Talk to MannKind (NASDAQ:56400P706) bulls, and you'll hear two reasons why its insulin Afrezza is the best thing since sliced bread.

  1. The drug more closely mimics how the body secretes insulin after a meal to lower blood sugar, doing its job and leaving the bloodstream quickly. Since it doesn't stick around as long as injected fast-acting insulins such as Eli Lilly's (NYSE:LLY) Humalog or Novo Nordisk's (NYSE:NVO) NovoLog, there's less of a risk of hypoglycemia, or low blood sugar levels.
  2. Afrezza is inhaled rather than injected, allowing patients to avoid needles.

The first point is completely valid. Severe hypoglycemia is very dangerous. Even removing mild hypoglycemia events can be beneficial because it alleviates the need for snacking between meals, which can lead to weight gain.

The second point is where I think the bulls miss the target. Injecting insulin isn't nearly as bad as MannKind bulls want it to be. Both Humalog and NovoLog are available as pen injectors, which makes the injecting insulin fairly simple and discreet.

And convenience is at the end of a long list of things doctors look at when deciding whether to prescribe a drug. Safety trumps convenience. Always.

While I haven't seen any red flags when it comes to Afrezza's safety, the drug hasn't been tested on nearly as many patients as have taken injected insulin. In general, doctors don't like exposing the lungs to drugs that don't treat lung diseases, so doctors are bound to be more comfortable with known side effects of injected insulin compared to the unknown side effects of Afrezza that might pop up once the drug is on the market.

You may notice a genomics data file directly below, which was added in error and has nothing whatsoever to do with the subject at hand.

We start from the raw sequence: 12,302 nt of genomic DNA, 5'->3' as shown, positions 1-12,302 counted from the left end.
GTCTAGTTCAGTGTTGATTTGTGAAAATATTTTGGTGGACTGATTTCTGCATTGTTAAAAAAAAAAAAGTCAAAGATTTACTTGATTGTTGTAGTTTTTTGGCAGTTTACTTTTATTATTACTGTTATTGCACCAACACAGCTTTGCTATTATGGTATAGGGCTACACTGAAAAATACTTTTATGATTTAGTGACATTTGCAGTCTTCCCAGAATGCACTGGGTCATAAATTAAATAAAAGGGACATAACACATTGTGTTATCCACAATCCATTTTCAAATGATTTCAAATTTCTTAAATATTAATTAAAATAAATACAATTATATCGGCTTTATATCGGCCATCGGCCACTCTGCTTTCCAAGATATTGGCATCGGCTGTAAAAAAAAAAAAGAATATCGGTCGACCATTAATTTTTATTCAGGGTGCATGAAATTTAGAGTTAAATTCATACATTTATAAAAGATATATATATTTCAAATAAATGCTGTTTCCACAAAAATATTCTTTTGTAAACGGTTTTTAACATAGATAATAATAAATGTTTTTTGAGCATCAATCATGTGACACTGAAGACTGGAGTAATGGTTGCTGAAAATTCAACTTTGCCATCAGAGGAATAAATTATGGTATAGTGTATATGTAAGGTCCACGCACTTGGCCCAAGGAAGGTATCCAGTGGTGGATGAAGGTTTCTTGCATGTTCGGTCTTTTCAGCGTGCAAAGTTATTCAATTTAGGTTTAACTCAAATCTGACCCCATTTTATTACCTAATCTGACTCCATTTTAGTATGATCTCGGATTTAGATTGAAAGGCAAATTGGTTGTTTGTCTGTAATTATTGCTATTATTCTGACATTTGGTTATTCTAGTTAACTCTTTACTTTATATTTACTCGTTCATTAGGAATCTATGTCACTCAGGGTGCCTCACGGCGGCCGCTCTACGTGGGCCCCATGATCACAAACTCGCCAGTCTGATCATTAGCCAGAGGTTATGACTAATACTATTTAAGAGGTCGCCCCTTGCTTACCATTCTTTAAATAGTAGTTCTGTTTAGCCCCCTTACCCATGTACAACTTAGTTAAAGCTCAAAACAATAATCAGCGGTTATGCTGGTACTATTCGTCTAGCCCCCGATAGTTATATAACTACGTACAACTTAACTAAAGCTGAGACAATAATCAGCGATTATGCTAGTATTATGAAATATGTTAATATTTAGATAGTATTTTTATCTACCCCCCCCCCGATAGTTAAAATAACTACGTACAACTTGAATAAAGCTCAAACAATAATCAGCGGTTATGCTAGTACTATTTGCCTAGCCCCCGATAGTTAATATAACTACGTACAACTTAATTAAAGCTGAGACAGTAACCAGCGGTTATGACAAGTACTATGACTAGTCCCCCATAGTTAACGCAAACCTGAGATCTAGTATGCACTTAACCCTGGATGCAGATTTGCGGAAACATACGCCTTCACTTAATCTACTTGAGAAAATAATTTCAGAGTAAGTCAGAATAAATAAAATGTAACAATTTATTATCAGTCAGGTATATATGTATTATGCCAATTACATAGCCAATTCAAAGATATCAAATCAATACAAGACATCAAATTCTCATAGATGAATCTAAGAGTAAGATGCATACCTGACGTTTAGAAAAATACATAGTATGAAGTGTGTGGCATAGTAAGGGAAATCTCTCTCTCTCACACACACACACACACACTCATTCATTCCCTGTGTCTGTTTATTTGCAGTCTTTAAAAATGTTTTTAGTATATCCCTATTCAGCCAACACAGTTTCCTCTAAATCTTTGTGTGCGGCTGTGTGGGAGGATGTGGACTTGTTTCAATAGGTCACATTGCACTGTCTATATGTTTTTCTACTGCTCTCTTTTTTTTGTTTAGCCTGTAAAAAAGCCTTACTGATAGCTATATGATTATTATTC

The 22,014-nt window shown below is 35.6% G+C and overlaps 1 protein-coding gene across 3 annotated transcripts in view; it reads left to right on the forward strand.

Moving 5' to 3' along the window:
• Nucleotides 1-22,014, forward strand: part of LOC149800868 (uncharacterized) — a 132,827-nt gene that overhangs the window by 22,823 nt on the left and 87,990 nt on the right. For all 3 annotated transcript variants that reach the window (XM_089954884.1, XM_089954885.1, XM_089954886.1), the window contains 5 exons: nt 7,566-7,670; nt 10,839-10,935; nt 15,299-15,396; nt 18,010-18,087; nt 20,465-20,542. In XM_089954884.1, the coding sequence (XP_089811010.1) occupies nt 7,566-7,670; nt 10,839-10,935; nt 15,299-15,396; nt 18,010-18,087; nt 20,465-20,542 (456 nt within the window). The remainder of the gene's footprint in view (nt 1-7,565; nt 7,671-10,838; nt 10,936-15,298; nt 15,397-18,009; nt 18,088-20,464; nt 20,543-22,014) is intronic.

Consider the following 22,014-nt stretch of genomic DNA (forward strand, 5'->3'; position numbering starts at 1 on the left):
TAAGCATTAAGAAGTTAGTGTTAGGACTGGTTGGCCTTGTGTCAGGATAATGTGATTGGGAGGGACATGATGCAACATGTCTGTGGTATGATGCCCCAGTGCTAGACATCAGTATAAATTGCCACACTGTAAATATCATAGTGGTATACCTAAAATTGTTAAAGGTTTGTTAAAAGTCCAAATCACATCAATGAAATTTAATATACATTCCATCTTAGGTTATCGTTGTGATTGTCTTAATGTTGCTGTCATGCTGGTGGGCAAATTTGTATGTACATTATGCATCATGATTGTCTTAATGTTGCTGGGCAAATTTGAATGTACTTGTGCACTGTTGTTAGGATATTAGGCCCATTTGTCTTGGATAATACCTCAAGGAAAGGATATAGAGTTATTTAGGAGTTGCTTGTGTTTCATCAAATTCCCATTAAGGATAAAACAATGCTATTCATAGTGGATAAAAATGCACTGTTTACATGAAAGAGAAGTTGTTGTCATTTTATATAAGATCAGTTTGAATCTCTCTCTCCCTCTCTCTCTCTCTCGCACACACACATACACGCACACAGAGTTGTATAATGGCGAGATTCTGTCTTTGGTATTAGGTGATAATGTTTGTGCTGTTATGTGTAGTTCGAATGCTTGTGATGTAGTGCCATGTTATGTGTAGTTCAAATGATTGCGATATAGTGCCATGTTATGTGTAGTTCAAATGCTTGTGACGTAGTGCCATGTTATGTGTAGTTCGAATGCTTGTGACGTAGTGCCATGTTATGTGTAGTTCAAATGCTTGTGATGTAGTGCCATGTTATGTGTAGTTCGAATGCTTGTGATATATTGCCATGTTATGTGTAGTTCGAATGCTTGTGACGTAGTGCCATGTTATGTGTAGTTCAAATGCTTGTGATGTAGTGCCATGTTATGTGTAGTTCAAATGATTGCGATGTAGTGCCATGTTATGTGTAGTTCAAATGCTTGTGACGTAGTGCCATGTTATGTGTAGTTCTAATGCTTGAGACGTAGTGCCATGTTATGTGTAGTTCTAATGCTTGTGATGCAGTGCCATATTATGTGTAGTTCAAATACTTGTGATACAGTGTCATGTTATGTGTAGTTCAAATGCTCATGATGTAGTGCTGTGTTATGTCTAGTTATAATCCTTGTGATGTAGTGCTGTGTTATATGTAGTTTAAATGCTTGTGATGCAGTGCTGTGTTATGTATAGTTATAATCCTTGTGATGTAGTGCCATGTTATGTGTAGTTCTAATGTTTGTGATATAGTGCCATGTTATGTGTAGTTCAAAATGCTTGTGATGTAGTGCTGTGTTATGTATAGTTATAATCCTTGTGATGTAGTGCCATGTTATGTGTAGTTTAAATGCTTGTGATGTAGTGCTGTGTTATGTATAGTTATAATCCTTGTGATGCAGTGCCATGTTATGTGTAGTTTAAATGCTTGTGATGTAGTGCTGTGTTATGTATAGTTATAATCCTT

The best of both worlds
(NASDAQ:ALBO) is testing an ultra-rapid-acting insulin called BIOD-123 that has the potential to have the same positive characteristics as Afrezza -- quick on and quick off -- but it's injected rather than being inhaled, reducing the potential pushback from doctors.

The biotech already tried once before to gain Food and Drug Administration approval for an ultra-rapid-acting insulin, but the agency turned down the marketing application for Linjeta, citing problems with the way its clinical trials were run.

Biodel went back to the drawing board, reformulating the Linjeta into BIOD-123. The biotech has guided for data release from a phase 2 trial in the third quarter, so we don't have to wait too much longer to see if the new formulation can reduce blood sugar levels while avoiding hypoglycemia events.

With a sub-$100 million market cap, investors don't seem to be giving the company much credit. Given the company's history with Linjeta, I can't blame them. At this valuation, Biodel looks tempting, but it's a bit of a crapshoot whether the new formulation will produce positive results given the limited data to date.

A positive phase 2 proof-of-concept trial would be a blow to MannKind, Eli Lilly, and Novo Nordisk, but certainly not a knockout punch. BIOD-123 still has to go through phase 3 trials, putting it a couple of years away from getting on the market (assuming the data could be repeated). The Linjeta phase 2 data looked good, too.